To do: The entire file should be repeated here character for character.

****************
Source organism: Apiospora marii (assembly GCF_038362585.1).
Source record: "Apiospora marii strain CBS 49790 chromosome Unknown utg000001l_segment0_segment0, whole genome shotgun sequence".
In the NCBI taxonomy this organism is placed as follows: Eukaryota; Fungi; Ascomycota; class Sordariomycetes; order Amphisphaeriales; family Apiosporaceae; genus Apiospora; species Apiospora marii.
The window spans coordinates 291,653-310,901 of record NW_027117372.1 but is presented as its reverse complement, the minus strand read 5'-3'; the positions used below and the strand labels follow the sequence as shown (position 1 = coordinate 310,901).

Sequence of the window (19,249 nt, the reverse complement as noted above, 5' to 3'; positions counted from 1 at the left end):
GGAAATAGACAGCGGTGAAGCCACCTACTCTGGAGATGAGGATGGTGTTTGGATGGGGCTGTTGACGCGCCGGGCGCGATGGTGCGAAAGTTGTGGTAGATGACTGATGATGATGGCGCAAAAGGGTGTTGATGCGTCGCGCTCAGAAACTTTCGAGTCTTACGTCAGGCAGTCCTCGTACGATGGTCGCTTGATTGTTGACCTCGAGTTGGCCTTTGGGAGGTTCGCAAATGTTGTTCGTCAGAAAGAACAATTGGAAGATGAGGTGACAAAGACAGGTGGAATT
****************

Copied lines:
Source organism: Apiospora marii (assembly GCF_038362585.1).
Source record: "Apiospora marii strain CBS 49790 chromosome Unknown utg000001l_segment0_segment0, whole genome shotgun sequence".
In the NCBI taxonomy this organism is placed as follows: Eukaryota; Fungi; Ascomycota; class Sordariomycetes; order Amphisphaeriales; family Apiosporaceae; genus Apiospora; species Apiospora marii.
The window spans coordinates 291,653-310,901 of record NW_027117372.1 but is presented as its reverse complement, the minus strand read 5'-3'; the positions used below and the strand labels follow the sequence as shown (position 1 = coordinate 310,901).

Sequence of the window (19,249 nt, the reverse complement as noted above, 5' to 3'; positions counted from 1 at the left end):
GGAAATAGACAGCGGTGAAGCCACCTACTCTGGAGATGAGGATGGTGTTTGGATGGGGCTGTTGACGCGCCGGGCGCGATGGTGCGAAAGTTGTGGTAGATGACTGATGATGATGGCGCAAAAGGGTGTTGATGCGTCGCGCTCAGAAACTTTCGAGTCTTACGTCAGGCAGTCCTCGTACGATGGTCGCTTGATTGTTGACCTCGAGTTGGCCTTTGGGAGGTTCGCAAATGTTGTTCGTCAGAAAGAACAATTGGAAGATGAGGTGACAAAGACAGGTGGAATT